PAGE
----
With the mathematically inaccurate “first half” of the Indians’ 2012 season now behind us, it’s time to indulge in one of the most overly simplistic statistical analyses in baseball: “on pace” projections. On Wednesday we took a look at what Cleveland’s position players are on pace to do, so today we turn our attention to each pitcher on the Tribe’s active roster.
Expecting a player to continue at the exact same level of production without any positive or negative regression won’t get you very far, but nonetheless it’s fun to see the results. The numbers that below are simply the major pitching counting stats multiplied by 162 and then divided by 85 (like I said, the “first half” is an inaccurate term). Though I find them fun, I once again would like to make it clear that I do not endorse these numbers as serious projections for players’ final stats.
Starting at the top, the rotation is a bit of a mixed bag. Ubaldo Jimenez and Derek Lowe are both on track to reach 15 wins, albeit in completely different ways; meanwhile, the team’s best pitcher, Justin Masterson, would end up losing 15 games thanks to poor run support. Jimenez’ 111 walks are of some concern, but they’re not as worrisome as the fact that he and Josh Tomlin are on pace to give up 50 home runs. Yikes.
The front of the staff clearly hasn’t done what it was supposed to do, but there’s some good stuff happening in the back. Even after his recent rough stretch Lowe is on pace to be an above-average player over nearly 200 innings. Better yet is what we see from Zach McAllister—give him 32 starts and he’d project to be worth over five wins above replacement. Also, is it sad or impressive that McAllister is on track to get more strikeouts in 13 outings than Lowe is in 32?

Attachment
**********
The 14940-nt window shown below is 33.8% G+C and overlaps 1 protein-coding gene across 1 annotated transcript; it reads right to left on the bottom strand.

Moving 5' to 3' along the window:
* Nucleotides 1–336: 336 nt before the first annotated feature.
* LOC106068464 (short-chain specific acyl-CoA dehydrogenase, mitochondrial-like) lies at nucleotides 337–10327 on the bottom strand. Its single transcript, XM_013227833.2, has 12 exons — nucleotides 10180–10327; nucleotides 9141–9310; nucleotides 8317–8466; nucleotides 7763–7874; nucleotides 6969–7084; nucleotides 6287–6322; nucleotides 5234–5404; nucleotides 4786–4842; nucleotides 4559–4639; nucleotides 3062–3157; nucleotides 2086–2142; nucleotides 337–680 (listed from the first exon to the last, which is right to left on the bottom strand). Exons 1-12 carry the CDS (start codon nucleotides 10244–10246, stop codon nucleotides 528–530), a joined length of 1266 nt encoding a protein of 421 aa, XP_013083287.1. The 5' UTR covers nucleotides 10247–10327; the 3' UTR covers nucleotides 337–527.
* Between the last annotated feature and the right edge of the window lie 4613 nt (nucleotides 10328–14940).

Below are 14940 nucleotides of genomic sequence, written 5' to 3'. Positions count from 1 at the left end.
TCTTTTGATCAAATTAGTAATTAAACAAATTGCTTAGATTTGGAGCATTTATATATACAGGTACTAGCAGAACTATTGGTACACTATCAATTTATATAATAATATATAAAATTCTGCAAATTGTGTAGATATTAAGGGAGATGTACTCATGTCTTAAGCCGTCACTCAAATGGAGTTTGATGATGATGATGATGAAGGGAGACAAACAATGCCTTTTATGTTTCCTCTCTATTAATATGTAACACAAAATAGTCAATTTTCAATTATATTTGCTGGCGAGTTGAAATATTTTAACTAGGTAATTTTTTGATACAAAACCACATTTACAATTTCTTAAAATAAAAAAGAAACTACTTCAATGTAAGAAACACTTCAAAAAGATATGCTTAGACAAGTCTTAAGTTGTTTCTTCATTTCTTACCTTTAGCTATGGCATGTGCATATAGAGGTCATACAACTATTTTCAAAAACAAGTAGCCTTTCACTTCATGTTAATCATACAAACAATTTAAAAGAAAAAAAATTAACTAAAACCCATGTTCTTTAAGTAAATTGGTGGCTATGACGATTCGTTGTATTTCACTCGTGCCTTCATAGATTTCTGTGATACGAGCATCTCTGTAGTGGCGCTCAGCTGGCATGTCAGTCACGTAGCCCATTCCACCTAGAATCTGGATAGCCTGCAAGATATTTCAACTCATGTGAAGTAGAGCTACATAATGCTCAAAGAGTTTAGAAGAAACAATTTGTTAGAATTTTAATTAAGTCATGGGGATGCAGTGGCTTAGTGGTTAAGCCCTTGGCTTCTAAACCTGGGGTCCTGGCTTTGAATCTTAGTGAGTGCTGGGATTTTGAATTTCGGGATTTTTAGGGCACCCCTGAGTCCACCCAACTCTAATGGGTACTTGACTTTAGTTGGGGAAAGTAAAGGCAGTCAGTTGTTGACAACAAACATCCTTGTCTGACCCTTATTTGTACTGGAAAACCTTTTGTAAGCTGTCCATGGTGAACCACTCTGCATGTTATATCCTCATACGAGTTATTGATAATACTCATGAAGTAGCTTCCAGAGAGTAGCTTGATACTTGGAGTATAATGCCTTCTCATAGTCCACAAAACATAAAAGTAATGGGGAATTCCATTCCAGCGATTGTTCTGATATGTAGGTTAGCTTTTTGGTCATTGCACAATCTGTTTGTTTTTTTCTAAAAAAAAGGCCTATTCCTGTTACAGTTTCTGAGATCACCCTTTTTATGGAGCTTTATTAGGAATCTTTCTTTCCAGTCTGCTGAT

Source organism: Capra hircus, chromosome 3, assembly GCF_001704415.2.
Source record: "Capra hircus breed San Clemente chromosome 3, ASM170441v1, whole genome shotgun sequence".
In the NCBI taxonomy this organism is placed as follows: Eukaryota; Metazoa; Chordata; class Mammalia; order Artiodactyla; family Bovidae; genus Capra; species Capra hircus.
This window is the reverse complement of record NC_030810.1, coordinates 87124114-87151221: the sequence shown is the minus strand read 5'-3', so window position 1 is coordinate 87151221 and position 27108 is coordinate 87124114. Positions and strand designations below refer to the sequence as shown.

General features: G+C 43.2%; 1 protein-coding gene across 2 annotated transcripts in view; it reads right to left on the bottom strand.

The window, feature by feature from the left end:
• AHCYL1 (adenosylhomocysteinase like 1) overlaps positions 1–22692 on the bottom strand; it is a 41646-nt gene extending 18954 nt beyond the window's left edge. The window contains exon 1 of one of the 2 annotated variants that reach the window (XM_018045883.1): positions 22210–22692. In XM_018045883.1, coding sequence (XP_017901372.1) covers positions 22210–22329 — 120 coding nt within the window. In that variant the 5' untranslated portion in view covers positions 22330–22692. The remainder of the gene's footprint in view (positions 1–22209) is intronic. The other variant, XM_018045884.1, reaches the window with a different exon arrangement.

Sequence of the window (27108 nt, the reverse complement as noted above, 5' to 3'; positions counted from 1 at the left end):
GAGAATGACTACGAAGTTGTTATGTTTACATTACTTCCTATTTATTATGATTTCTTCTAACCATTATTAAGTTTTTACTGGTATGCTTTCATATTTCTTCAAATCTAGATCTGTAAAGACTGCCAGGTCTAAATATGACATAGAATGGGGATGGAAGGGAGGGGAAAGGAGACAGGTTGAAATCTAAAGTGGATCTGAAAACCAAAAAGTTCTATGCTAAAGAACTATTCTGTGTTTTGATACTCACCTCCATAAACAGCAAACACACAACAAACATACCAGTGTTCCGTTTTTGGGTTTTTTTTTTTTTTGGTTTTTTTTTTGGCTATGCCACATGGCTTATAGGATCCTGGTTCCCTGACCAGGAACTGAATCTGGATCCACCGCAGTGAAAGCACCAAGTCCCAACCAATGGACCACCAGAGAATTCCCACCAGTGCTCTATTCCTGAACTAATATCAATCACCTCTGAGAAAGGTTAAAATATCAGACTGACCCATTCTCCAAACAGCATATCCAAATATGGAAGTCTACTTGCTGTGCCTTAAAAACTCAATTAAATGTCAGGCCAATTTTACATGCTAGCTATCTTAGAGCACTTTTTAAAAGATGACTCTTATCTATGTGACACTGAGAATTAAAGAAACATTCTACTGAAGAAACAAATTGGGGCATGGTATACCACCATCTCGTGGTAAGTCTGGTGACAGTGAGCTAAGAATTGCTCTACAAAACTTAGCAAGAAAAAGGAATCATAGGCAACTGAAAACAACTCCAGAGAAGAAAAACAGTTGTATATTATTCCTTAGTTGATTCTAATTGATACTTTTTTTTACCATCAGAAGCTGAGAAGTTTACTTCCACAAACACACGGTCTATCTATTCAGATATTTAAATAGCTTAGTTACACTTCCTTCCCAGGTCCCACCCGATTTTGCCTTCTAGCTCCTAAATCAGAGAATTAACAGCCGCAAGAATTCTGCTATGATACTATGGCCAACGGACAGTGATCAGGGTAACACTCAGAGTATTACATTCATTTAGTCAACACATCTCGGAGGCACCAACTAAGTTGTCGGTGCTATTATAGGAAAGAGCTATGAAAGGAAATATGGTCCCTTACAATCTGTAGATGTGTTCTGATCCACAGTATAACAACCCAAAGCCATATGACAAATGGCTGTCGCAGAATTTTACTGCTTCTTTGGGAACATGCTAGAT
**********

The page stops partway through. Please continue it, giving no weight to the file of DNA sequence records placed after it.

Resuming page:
We start to run into trouble as we move to the bullpen. The Indians clearly aren’t getting much out of their long and middle relief corps, but anyone who’s been following the Tribe this year already knew that. Sample sizes are small for Scott Barnes and Esmil Rogers, but Jeremy Accardo and Tony Sipp (as well as the currently inactive Nick Hagadone and Rafael Perez) have really struggled. As an aside, Rogers is on pace to get 34 strikeouts against only two walks? That’s insane.
But the back end of the bullpen—that’s where things get good. Among the highlights: Joe Smith is on pace for 10 wins out of the bullpen, Vinnie Pestano is on track to surpass 80 strikeouts in under 70 innings, and Chris Perez‘ projected 46 saves would have been the second-most in baseball last year. Not to mention that accumulating almost two WAR is a tremendous accomplishment for a reliever.
All in all, the Indians are on pace to go 84-78 and finish over .500. But with the White Sox on pace for 90 wins, they’ll have to do better than that to win the AL Central.